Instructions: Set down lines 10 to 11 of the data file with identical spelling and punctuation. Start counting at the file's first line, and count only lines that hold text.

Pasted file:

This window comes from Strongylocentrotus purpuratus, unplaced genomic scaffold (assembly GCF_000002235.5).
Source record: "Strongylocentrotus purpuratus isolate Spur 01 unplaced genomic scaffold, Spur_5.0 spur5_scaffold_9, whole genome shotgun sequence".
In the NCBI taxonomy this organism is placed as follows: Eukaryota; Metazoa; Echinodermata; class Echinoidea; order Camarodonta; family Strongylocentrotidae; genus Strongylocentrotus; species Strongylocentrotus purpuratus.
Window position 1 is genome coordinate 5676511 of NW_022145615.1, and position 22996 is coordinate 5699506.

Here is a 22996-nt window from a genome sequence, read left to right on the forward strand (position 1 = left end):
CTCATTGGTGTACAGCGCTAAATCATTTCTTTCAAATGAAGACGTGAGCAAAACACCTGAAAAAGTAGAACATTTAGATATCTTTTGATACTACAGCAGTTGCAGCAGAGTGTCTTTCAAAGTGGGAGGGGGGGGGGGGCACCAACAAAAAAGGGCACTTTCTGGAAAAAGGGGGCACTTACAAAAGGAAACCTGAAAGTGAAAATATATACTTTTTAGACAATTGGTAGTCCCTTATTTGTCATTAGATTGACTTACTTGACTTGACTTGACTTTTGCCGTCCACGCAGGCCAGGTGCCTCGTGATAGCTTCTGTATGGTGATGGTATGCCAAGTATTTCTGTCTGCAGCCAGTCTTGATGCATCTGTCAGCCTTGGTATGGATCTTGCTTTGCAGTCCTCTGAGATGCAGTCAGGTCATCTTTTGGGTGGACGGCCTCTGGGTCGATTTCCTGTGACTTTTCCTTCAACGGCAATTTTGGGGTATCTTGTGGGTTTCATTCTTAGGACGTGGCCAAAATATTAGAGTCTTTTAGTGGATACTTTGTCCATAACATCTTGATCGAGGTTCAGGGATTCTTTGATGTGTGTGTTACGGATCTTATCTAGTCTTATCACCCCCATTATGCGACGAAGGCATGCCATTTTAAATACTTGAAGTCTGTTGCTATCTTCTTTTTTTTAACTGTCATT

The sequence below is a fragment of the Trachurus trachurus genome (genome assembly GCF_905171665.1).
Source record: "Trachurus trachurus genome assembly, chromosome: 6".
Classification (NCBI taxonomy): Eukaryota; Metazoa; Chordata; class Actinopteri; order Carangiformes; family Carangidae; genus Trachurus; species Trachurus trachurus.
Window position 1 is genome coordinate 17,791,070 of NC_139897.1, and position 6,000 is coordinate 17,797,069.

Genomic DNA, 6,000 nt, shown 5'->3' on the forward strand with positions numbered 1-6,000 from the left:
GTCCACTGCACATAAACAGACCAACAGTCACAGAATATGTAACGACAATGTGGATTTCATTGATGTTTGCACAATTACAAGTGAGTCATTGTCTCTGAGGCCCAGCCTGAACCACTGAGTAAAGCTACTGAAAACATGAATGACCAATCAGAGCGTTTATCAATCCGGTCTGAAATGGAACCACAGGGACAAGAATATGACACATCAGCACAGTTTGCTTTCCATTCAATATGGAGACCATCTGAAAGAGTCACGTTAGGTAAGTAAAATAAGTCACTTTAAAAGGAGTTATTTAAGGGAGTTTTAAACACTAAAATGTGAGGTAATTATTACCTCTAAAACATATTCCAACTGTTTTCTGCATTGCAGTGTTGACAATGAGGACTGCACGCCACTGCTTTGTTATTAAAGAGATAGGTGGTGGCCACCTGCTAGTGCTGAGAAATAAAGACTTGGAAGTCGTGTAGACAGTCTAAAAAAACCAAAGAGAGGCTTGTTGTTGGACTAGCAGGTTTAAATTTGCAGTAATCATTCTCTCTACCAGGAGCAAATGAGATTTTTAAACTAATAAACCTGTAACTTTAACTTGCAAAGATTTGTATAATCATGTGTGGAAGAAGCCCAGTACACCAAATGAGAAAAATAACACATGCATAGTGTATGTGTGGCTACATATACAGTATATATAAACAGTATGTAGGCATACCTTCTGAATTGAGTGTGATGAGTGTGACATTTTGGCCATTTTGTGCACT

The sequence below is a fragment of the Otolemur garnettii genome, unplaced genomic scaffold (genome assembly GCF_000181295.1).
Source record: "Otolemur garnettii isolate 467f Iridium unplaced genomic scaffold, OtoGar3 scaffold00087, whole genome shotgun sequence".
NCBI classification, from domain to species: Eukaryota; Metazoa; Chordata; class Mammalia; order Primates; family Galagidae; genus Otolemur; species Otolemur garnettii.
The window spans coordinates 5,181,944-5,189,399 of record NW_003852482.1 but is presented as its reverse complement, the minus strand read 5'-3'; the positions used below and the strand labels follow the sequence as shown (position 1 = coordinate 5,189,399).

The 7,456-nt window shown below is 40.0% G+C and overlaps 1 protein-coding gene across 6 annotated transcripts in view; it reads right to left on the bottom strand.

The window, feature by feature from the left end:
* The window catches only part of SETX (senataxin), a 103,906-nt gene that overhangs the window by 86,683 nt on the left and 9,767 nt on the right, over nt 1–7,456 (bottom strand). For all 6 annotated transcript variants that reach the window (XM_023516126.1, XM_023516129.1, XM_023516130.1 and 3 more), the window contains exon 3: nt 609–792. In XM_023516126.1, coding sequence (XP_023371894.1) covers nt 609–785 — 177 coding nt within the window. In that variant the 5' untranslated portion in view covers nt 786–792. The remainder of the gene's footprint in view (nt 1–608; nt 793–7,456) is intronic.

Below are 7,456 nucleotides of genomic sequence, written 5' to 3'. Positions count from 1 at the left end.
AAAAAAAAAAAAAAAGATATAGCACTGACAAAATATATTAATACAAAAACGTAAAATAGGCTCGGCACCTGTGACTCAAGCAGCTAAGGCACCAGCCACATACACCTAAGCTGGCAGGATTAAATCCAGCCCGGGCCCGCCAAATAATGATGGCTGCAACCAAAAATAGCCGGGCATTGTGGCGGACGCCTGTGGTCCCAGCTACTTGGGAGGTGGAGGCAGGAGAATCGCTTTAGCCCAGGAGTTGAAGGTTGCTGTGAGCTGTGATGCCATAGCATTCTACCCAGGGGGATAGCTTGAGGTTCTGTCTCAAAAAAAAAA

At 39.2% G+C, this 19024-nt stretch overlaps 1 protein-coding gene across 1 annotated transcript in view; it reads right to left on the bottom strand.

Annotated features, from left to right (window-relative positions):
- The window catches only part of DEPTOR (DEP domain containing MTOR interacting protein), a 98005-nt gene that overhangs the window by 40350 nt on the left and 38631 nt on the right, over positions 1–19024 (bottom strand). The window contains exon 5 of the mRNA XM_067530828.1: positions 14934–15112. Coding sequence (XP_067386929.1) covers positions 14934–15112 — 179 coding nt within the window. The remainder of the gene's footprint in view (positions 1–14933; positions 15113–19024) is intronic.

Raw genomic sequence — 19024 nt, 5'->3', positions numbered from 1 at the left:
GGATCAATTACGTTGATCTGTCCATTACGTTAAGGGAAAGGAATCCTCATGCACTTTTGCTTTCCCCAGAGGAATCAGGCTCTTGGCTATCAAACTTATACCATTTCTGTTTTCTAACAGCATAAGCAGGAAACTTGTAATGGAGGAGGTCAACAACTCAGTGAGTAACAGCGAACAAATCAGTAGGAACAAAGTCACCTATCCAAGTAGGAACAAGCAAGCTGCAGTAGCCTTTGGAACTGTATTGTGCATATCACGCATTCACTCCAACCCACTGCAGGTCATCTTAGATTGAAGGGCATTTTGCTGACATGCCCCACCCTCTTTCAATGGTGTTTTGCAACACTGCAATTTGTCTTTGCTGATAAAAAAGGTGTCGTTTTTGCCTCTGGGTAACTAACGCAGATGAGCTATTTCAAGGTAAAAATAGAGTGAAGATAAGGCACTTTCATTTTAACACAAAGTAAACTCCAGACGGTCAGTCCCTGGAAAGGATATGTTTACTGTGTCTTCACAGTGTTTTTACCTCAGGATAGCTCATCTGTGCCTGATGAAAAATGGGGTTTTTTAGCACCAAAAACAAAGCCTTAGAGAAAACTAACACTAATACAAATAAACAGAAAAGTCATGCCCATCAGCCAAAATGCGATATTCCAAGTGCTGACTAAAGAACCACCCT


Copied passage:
Window position 1 is genome coordinate 17,791,070 of NC_139897.1, and position 6,000 is coordinate 17,797,069.

Genomic DNA, 6,000 nt, shown 5'->3' on the forward strand with positions numbered 1-6,000 from the left: